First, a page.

I was at Camp Bucca, Iraq. My chaplain and I were responsible for about a thousand Soldiers that fell under our battalion. The two of us went to the hospital to visit a Soldier that had been seriously injured in a motor pool accident. The Soldier was soon to be transported to Germany, then back to the States, I think to San Antonio to get specialized treatment and start rehabilitation. I never made it to the room with the chaplain to visit the wounded Soldier.

The bay-style room we walked through that would lead to a private room with the motor pool Soldier had three beds in it. In each of those beds was a child. Each child had been severely burned over their whole body. The chaplain and I both paused and inquired about the children. Their ages were approximately between four and nine years old. It was the most unexpected thing I’ve seen. I got the story from the medical staff that had accepted the children into the hospital due to the severity of their injuries.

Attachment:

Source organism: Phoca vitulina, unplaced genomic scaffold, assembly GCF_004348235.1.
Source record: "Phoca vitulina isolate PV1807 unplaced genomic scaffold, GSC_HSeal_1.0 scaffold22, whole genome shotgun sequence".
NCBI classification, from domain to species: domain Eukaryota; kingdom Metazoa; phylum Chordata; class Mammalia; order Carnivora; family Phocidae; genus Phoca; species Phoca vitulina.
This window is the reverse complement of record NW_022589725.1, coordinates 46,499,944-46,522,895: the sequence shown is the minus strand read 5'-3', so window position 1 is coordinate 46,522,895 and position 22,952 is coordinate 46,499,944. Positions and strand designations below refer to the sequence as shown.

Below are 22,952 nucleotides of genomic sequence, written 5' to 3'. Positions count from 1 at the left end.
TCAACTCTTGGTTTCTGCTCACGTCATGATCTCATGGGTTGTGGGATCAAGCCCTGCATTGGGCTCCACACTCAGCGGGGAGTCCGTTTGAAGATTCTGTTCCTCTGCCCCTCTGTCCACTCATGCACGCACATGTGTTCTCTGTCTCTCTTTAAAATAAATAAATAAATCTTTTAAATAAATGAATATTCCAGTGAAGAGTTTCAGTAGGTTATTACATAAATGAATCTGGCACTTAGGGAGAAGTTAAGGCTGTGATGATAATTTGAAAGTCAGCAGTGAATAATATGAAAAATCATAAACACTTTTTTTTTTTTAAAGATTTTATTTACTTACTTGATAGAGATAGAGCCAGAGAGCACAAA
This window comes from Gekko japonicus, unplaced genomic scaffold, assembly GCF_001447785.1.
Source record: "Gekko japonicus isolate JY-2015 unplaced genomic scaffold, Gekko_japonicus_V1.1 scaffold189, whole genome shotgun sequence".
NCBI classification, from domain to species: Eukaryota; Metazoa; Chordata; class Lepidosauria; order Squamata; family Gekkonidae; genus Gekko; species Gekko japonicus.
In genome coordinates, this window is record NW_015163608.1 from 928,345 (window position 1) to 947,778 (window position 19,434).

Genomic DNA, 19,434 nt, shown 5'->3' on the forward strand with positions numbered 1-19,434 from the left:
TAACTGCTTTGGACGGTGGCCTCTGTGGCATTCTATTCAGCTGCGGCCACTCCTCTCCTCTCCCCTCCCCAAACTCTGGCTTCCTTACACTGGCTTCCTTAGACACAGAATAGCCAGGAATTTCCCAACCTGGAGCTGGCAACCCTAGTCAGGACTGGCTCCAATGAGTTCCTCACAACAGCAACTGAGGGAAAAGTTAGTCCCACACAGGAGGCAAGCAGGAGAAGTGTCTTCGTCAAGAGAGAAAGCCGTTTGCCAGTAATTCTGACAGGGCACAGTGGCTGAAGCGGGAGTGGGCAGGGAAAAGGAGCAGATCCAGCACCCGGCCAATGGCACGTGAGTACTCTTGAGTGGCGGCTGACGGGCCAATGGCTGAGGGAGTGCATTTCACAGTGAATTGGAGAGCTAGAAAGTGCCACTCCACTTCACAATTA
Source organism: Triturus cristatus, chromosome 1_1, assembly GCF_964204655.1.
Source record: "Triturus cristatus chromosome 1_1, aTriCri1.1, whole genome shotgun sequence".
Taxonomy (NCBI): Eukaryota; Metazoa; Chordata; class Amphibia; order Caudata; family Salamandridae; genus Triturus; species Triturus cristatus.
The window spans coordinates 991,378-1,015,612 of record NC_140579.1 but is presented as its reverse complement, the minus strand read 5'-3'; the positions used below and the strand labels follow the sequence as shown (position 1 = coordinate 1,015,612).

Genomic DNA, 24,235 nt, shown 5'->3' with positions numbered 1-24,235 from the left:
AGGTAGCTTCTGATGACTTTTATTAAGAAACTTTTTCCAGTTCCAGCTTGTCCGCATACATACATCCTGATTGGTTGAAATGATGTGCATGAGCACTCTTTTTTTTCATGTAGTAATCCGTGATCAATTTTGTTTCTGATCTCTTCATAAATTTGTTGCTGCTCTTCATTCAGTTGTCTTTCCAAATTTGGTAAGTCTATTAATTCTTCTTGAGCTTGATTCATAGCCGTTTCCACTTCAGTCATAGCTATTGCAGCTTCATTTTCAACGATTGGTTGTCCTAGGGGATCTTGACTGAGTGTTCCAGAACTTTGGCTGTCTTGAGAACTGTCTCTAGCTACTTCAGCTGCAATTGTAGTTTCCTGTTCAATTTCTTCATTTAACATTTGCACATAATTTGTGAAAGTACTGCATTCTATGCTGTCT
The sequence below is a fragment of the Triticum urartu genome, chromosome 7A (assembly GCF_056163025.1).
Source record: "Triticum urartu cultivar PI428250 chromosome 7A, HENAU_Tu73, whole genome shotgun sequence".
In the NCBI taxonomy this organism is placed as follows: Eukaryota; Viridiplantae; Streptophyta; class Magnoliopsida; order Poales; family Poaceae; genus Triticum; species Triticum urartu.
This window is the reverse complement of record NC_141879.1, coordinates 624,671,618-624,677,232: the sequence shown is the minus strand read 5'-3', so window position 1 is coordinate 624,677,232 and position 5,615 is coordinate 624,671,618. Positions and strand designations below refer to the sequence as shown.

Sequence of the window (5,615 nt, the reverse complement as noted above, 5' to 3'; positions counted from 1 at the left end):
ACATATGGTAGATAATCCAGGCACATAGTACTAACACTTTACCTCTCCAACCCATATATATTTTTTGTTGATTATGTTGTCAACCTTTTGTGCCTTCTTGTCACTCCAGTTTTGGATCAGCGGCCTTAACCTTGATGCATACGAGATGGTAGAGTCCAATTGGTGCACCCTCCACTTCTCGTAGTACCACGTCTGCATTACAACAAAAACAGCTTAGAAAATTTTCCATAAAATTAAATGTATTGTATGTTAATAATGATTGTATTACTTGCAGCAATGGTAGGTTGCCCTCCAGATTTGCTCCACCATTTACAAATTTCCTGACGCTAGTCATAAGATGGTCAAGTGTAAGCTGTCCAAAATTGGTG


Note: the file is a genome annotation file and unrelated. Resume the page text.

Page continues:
Their father was dead. He was trying to steal fuel, propane I think, according to my memory of the story I was told, and the whole tank somehow exploded. Why he had his three little girls with him to steal fuel, I will never know. But the explosion killed him and engulfed the children in flames. They were brought to our hospital for treatment. They were almost completely wrapped in gauze, only parts of their faces showing. Only the oldest spoke while the other two whined and cried. I think the oldest was trying to comfort the other two. They couldn’t see each other, only hear the sounds of pain and anguish that filled that small part of the room.